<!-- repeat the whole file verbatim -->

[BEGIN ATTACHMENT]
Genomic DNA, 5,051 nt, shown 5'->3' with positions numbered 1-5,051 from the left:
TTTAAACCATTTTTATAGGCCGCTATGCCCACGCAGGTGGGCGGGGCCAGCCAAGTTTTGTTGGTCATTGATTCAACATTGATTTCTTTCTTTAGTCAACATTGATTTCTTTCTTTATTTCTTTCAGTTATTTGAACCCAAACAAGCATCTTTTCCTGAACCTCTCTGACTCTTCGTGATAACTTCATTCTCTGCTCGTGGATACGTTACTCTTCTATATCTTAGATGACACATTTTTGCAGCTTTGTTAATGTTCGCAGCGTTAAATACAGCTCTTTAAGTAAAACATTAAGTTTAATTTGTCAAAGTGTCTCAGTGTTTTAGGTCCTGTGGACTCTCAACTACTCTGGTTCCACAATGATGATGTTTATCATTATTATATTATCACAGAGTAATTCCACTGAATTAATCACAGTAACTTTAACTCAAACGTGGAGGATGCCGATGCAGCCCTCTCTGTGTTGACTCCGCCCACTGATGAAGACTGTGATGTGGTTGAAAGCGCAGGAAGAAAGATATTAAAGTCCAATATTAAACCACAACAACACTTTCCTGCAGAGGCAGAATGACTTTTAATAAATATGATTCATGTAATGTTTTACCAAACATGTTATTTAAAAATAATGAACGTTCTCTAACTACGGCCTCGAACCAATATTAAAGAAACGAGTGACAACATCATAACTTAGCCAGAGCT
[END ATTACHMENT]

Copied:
Genomic DNA, 5,051 nt, shown 5'->3' with positions numbered 1-5,051 from the left:
TTTAAACCATTTTTATAGGCCGCTATGCCCACGCAGGTGGGCGGGGCCAGCCAAGTTTTGTTGGTCATTGATTCAACATTGATTTCTTTCTTTAGTCAACATTGATTTCTTTCTTTATTTCTTTCAGTTATTTGAACCCAAACAAGCATCTTTTCCTGAACCTCTCTGACTCTTCGTGATAACTTCATTCTCTGCTCGTGGATACGTTACTCTTCTATATCTTAGATGACACATTTTTGCAGCTTTGTTAATGTTCGCAGCGTTAAATACAGCTCTTTAAGTAAAACATTAAGTTTAATTTGTCAAAGTGTCTCAGTGTTTTAGGTCCTGTGGACTCTCAACTACTCTGGTTCCACAATGATGATGTTTATCATTATTATATTATCACAGAGTAATTCCACTGAATTAATCACAGTAACTTTAACTCAAACGTGGAGGATGCCGATGCAGCCCTCTCTGTGTTGACTCCGCCCACTGATGAAGACTGTGATGTGGTTGAAAGCGCAGGAAGAAAGATATTAAAGTCCAATATTAAACCACAACAACACTTTCCTGCAGAGGCAGAATGACTTTTAATAAATATGATTCATGTAATGTTTTACCAAACATGTTATTTAAAAATAATGAACGTTCTCTAACTACGGCCTCGAACCAATATTAAAGAAACGAGTGACAACATCATAACTTAGCCAGAGCT